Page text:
NRPE (Nagios Remote Plugin Executor) is a Nagios agent witch allows for remote  system monitoring by executing scripts on a remote system allowing monitoring of disk usage, system’s load or number of users currently logged in and much more. Normally Nagios can only monitor public services such as HTTP & FTP. This is great if you only want to monitor public servers, however I bet that most people want to monitor their own servers and have access to private information, that’s were NRPE comes in. It works on a client server basis, you install a daemon on the machine you  want to monitor, then setup your Nagios server to connect to the remote daemon to gather information



So how do we set this up, well first we need to be running a Nagios server.Once you have a Nagios server setup you’ll need to download and install the NRPE daemon on the remote machine.

So lets get started first SSH into your remote machine and enter:

/usr/sbin/useradd nagios
passwd nagios

this will setup a new Nagios user, now we need to install some plugins:

tar -xzf nagios-plugins-1.4.14.tar.gz
cd nagios-plugins-1.4.14
sudo ./configure --with-nagios-user=nagios --with-nagios-group=nagios
sudo make
sudo make install

This will download and install the Nagios plugins required for NRPE to run, now we need to give the plugins access via the new Nagios user:

chown nagios.nagios /usr/local/nagios
chown -R nagios.nagios /usr/local/nagios/libexec

NRPE require you install xinetd and libssl-dev so we’ll do that now

apt-get install xinetd
sudo apt-get install libssl-dev

Now that done its time to install the NRPE daemon itself:

cd ~/
tar xzf nrpe-2.12.tar.gz
cd nrpe-2.12
make all
make install-plugin
make install-daemon
make install-daemon-config
make install-xinetd

now we need to configure the daemon so it will talk to our Nagios server, well do this buy editing /etc/xinetd.d/nrpe and adding our monitoring servers address:

nano /etc/xinetd.d/nrpe
<em>Should Look Like:</em>
# default: on
# description: NRPE (Nagios Remote Plugin Executor)
service nrpe
        flags           = REUSE
        socket_type     = stream
        port            = 5666
        wait            = no
        user            = nagios
        group           = nagios
        server          = /usr/local/nagios/bin/nrpe
        server_args     = -c /usr/local/nagios/etc/nrpe.cfg --inetd
        log_on_failure  += USERID
        disable         = no
        only_from       = <strong>[NAGIOS SERVER ADDRESS]</strong>

Then add “nrpe 5666/tcp # NRPE” to /etc/services:

nano /etc/services
nrpe 5666/tcp # NRPE

you can check this all been configured probably by typing:

netstat -at | grep nrpe

this should show something like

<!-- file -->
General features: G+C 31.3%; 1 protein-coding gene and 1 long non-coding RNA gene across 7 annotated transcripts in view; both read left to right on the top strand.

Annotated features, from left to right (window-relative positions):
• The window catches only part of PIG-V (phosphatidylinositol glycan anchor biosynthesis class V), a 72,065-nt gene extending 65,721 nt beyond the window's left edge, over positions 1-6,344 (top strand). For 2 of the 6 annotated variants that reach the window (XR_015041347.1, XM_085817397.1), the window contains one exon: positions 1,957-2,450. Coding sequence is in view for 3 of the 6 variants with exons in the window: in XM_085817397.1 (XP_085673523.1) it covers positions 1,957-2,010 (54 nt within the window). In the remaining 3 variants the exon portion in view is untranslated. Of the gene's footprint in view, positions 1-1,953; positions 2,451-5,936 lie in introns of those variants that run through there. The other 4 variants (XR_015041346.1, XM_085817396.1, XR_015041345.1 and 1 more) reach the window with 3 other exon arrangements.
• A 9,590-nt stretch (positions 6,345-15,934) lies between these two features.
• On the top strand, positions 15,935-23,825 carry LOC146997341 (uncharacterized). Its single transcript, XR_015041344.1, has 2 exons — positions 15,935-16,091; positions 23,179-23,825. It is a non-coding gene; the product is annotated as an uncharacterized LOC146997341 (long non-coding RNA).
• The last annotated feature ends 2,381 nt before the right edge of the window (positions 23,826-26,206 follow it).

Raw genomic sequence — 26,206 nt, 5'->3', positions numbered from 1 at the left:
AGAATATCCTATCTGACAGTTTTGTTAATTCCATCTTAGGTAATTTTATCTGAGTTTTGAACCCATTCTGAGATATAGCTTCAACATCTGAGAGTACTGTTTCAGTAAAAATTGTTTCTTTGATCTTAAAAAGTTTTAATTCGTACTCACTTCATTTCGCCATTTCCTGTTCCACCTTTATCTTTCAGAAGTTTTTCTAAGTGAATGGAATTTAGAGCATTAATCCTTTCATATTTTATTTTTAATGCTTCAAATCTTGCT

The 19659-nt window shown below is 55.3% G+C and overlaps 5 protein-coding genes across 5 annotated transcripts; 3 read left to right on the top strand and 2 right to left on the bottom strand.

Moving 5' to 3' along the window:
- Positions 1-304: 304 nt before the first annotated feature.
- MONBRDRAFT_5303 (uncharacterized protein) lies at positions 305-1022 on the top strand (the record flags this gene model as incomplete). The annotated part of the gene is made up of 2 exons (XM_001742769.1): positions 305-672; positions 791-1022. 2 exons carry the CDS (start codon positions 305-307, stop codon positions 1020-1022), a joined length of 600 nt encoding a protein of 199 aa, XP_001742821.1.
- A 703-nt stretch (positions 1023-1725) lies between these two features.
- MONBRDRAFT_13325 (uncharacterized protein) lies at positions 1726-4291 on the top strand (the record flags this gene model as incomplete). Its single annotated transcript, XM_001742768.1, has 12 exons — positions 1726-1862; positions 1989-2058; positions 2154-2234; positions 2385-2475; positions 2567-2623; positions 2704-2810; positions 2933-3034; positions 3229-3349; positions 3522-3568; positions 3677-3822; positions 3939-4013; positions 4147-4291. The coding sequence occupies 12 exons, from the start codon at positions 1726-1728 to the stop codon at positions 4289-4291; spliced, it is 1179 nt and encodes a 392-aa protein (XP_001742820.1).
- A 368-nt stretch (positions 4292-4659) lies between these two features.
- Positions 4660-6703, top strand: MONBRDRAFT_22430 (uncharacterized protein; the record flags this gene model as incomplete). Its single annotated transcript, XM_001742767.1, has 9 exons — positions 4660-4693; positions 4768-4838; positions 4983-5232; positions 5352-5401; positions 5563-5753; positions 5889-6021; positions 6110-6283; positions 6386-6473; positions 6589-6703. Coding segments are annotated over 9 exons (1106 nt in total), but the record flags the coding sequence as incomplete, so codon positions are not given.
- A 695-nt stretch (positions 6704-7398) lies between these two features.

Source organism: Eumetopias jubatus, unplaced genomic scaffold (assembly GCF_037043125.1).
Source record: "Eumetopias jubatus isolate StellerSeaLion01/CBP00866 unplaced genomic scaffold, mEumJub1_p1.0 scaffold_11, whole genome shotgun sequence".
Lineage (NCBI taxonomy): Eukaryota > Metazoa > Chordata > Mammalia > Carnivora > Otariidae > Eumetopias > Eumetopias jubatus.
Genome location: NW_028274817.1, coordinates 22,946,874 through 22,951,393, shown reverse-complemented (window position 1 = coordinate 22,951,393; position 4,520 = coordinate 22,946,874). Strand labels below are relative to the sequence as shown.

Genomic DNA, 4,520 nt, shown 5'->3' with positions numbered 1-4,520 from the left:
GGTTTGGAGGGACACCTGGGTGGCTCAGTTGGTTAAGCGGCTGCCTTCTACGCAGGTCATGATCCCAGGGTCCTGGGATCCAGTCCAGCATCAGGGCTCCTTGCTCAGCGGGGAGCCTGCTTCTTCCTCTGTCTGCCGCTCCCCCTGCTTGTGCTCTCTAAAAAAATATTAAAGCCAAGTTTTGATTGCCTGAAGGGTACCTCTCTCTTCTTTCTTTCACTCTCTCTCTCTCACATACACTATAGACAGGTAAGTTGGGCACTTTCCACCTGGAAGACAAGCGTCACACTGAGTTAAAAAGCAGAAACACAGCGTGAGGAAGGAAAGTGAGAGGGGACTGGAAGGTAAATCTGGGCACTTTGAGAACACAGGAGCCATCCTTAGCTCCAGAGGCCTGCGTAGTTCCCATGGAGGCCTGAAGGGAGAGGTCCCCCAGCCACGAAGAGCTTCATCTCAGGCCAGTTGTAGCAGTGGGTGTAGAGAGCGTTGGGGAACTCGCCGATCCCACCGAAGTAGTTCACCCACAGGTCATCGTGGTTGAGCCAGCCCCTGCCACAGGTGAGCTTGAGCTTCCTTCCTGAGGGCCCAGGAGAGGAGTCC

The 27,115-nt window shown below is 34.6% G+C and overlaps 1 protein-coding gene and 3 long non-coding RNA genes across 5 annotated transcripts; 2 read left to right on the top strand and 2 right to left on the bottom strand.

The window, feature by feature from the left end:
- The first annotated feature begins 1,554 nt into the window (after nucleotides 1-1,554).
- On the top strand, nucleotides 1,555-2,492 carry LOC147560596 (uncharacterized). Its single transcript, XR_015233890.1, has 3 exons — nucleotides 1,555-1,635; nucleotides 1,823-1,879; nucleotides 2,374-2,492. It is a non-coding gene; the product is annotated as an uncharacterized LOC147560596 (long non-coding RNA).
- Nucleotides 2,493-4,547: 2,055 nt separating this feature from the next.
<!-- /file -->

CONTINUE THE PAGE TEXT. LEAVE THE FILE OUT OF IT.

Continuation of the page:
(tcp        0      0 *:nrpe                  *:*                     LISTEN)

If that worked correctly its time to setup your Nagios server to monitor your remote host, so ssh into your Nagios server. Now we are going to add separate host file for the new host so we need to edit the nano “nagios.cfg” file:

nano /usr/local/nagios/etc/nagios.cfg
<em>add lines:</em>

Now we need to create the Host1.cfg:

nano /usr/local/nagios/etc/objects/host1.cfg

and enter the following code:

define host{
        use linux-server ; Inherit default values from a template
        host_name remotehost ; The name we're giving to this server
        alias Fedora Core 6 ; A longer name for the server
        address; IP address of the server

define service{
        use generic-service
        host_name remotehost
        service_description CPU Load
        check_command check_nrpe!check_load

define service{
        use generic-service
        host_name remotehost
        service_description Current Users
        check_command check_nrpe!check_users

define service{
        use generic-service
        host_name remotehost
        service_description /dev/hda1 Free Space
        check_command check_nrpe!check_sda1

define service{
        use generic-service
        host_name remotehost
        service_description Total Processes
        check_command check_nrpe!check_total_procs

define service{
        use generic-service
        host_name remotehost
        service_description Zombie Processes
        check_command check_nrpe!check_zombie_procs

Run the nagios config check then restart nagios:

/usr/local/nagios/bin/nagios -v /usr/local/nagios/etc/nagios.cfg
/etc/init.d/nagios restart

And hay presto you Nagios should now be monitoring your remote host, don’t worry if it says pending it can take up to 5 minutes for the information to come through.

If you want to add more hosts repeat the above steps and use host2.cfg instead of host1.cfg.


the critical in the above screen dump is because I had disabled ICMP on the remote server.